The term Angevin Empire is a modern term describing the collection of states once ruled by the Angevin Plantagenet dynasty.The Plantagenets ruled over an area stretching from the Pyrenees to Ireland during the 12th and early 13th centuries, located north of Moorish Iberia. This "empire" extended...

 of fiefs the family had inherited in France including Aquitaine. They reigned for three centuries, proving noted monarchs such as Richard I
Richard I of England
Richard I was King of England from 6 July 1189 until his death. He also ruled as Duke of Normandy, Duke of Aquitaine, Duke of Gascony, Lord of Cyprus, Count of Anjou, Count of Maine, Count of Nantes, and Overlord of Brittany at various times during the same period...

, Edward I
Edward I of England
Edward I , also known as Edward Longshanks and the Hammer of the Scots, was King of England from 1272 to 1307. The first son of Henry III, Edward was involved early in the political intrigues of his father's reign, which included an outright rebellion by the English barons...

, Edward III
Edward III of England
Edward III was King of England from 1327 until his death and is noted for his military success. Restoring royal authority after the disastrous reign of his father, Edward II, Edward III went on to transform the Kingdom of England into one of the most formidable military powers in Europe...

 and Henry V
Henry V of England
Henry V was King of England from 1413 until his death at the age of 35 in 1422. He was the second monarch belonging to the House of Lancaster....

. The period saw changes in trade and legislation, including the signing of the Magna Carta
Magna Carta
Magna Carta is an English charter, originally issued in the year 1215 and reissued later in the 13th century in modified versions, which included the most direct challenges to the monarch's authority to date. The charter first passed into law in 1225...

, an English legal charter used to limit the sovereign's powers by law and protect the privileges of freemen. Catholic monasticism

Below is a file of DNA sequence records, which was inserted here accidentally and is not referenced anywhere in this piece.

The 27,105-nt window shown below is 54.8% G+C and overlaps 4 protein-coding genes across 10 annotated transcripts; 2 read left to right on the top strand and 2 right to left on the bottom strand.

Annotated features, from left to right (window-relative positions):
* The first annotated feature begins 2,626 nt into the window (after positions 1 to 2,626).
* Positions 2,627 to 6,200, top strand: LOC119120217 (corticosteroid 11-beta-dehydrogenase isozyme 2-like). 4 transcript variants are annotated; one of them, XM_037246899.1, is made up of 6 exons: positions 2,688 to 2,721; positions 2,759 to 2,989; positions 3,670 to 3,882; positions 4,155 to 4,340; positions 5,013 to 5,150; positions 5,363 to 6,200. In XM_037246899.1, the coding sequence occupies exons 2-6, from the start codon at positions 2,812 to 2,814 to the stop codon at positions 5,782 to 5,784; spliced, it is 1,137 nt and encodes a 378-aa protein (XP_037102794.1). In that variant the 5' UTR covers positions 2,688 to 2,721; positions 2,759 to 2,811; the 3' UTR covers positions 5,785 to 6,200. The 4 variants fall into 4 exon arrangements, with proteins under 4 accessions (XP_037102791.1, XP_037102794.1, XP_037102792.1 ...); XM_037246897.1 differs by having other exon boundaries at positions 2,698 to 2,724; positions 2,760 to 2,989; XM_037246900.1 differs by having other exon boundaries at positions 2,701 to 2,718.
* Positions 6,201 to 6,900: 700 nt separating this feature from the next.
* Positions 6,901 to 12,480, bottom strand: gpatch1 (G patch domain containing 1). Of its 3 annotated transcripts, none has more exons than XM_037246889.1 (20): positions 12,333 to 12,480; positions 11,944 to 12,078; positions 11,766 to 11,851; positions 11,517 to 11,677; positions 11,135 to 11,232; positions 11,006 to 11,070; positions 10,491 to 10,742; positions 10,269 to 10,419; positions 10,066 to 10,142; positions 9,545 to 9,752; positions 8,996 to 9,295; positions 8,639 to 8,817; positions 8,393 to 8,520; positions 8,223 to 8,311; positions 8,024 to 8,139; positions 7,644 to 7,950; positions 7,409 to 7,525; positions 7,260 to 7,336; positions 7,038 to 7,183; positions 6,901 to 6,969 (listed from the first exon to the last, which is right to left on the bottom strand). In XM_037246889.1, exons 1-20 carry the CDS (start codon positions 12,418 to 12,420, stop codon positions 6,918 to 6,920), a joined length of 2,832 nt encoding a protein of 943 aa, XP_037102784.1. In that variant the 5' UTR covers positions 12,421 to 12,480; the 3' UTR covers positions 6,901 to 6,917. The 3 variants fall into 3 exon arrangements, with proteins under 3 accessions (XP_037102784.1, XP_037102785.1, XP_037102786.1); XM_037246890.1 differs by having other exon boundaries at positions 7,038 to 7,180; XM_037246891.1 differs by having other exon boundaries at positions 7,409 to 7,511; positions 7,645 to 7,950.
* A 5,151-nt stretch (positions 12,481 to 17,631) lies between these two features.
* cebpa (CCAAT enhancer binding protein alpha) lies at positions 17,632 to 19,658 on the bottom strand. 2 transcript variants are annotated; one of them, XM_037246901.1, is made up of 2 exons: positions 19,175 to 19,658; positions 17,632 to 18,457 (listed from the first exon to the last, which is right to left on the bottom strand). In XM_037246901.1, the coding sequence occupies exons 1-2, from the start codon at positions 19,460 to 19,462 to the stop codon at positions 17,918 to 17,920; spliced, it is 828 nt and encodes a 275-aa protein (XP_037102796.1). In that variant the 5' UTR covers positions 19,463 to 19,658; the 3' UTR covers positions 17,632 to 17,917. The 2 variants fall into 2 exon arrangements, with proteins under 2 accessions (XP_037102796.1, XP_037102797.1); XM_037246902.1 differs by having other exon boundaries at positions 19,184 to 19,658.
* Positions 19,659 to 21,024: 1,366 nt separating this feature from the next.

Monasticism
Monasticism is a religious way of life characterized by the practice of renouncing worldly pursuits to fully devote one's self to spiritual work...

 flourished, providing philosophers and the universities of Oxford and Cambridge were founded with royal patronage. The Principality of Wales
Principality of Wales
The Principality of Wales existed between 1216 and 1542, encompassing two-thirds of modern Wales.It was formally founded in 1216 at the Council of Aberdyfi, and later recognised by the 1218 Treaty of Worcester between Llywelyn the Great of Wales and Henry III of England...

 became a Plantagenet fief during the 13th century and the Lordship of Ireland
Lordship of Ireland
The Lordship of Ireland refers to that part of Ireland that was under the rule of the king of England, styled Lord of Ireland, between 1177 and 1541. It was created in the wake of the Norman invasion of Ireland in 1169–71 and was succeeded by the Kingdom of Ireland...

 was gifted to the English monarchy by the Pope
Pope
The Pope is the Bishop of Rome, a position that makes him the leader of the worldwide Catholic Church . In the Catholic Church, the Pope is regarded as the successor of Saint Peter, the Apostle...

.

During the 14th century, the Plantagenets and House of Valois both claimed to be legitimate claimants to House of Capet
House of Capet
The House of Capet, or The Direct Capetian Dynasty, , also called The House of France , or simply the Capets, which ruled the Kingdom of France from 987 to 1328, was the most senior line of the Capetian dynasty – itself a derivative dynasty from the Robertians. As rulers of France, the dynasty...

 and with it France—the two powers clashed in the Hundred Years' War
Hundred Years' War
The Hundred Years' War was a series of separate wars waged from 1337 to 1453 by the House of Valois and the House of Plantagenet, also known as the House of Anjou, for the French throne, which had become vacant upon the extinction of the senior Capetian line of French kings...

. The Black Death
Black Death
The Black Death was one of the most devastating pandemics in human history, peaking in Europe between 1348 and 1350. Of several competing theories, the dominant explanation for the Black Death is the plague theory, which attributes the outbreak to the bacterium Yersinia pestis. Thought to have...

 epidemic hit England
Black Death in England
The pandemic known to history as the Black Death entered England in 1348, and killed between a third and more than half of the nation's inhabitants. The Black Death was the first and most severe manifestation of the Second Pandemic, probably caused by the Yersinia pestis bacteria. Originating in...